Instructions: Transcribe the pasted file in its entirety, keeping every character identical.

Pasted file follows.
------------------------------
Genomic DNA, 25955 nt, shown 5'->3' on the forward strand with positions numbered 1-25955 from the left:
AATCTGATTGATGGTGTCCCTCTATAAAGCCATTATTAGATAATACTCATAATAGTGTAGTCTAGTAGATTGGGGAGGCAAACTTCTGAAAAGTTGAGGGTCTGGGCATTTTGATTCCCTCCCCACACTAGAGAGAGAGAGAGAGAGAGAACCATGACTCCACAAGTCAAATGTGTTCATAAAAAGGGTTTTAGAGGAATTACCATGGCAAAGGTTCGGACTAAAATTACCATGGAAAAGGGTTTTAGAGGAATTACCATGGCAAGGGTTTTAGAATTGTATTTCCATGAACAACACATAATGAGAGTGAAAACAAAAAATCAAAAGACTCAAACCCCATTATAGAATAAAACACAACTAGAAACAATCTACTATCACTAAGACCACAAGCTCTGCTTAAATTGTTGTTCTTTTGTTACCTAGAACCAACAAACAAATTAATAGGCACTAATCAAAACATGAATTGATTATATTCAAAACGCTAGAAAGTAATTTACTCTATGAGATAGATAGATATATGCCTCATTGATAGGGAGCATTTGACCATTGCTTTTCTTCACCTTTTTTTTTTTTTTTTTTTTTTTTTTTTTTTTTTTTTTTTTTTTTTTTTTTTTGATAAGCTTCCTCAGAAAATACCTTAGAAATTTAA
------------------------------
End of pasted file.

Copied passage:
Genomic DNA, 25955 nt, shown 5'->3' on the forward strand with positions numbered 1-25955 from the left:
AATCTGATTGATGGTGTCCCTCTATAAAGCCATTATTAGATAATACTCATAATAGTGTAGTCTAGTAGATTGGGGAGGCAAACTTCTGAAAAGTTGAGGGTCTGGGCATTTTGATTCCCTCCCCACACTAGAGAGAGAGAGAGAGAGAGAACCATGACTCCACAAGTCAAATGTGTTCATAAAAAGGGTTTTAGAGGAATTACCATGGCAAAGGTTCGGACTAAAATTACCATGGAAAAGGGTTTTAGAGGAATTACCATGGCAAGGGTTTTAGAATTGTATTTCCATGAACAACACATAATGAGAGTGAAAACAAAAAATCAAAAGACTCAAACCCCATTATAGAATAAAACACAACTAGAAACAATCTACTATCACTAAGACCACAAGCTCTGCTTAAATTGTTGTTCTTTTGTTACCTAGAACCAACAAACAAATTAATAGGCACTAATCAAAACATGAATTGATTATATTCAAAACGCTAGAAAGTAATTTACTCTATGAGATAGATAGATATATGCCTCATTGATAGGGAGCATTTGACCATTGCTTTTCTTCACCTTTTTTTTTTTTTTTTTTTTTTTTTTTTTTTTTTTTTTTTTTTTTTTTTTTTTGATAAGCTTCCTCAGAAAATACCTTAGAAATTTAA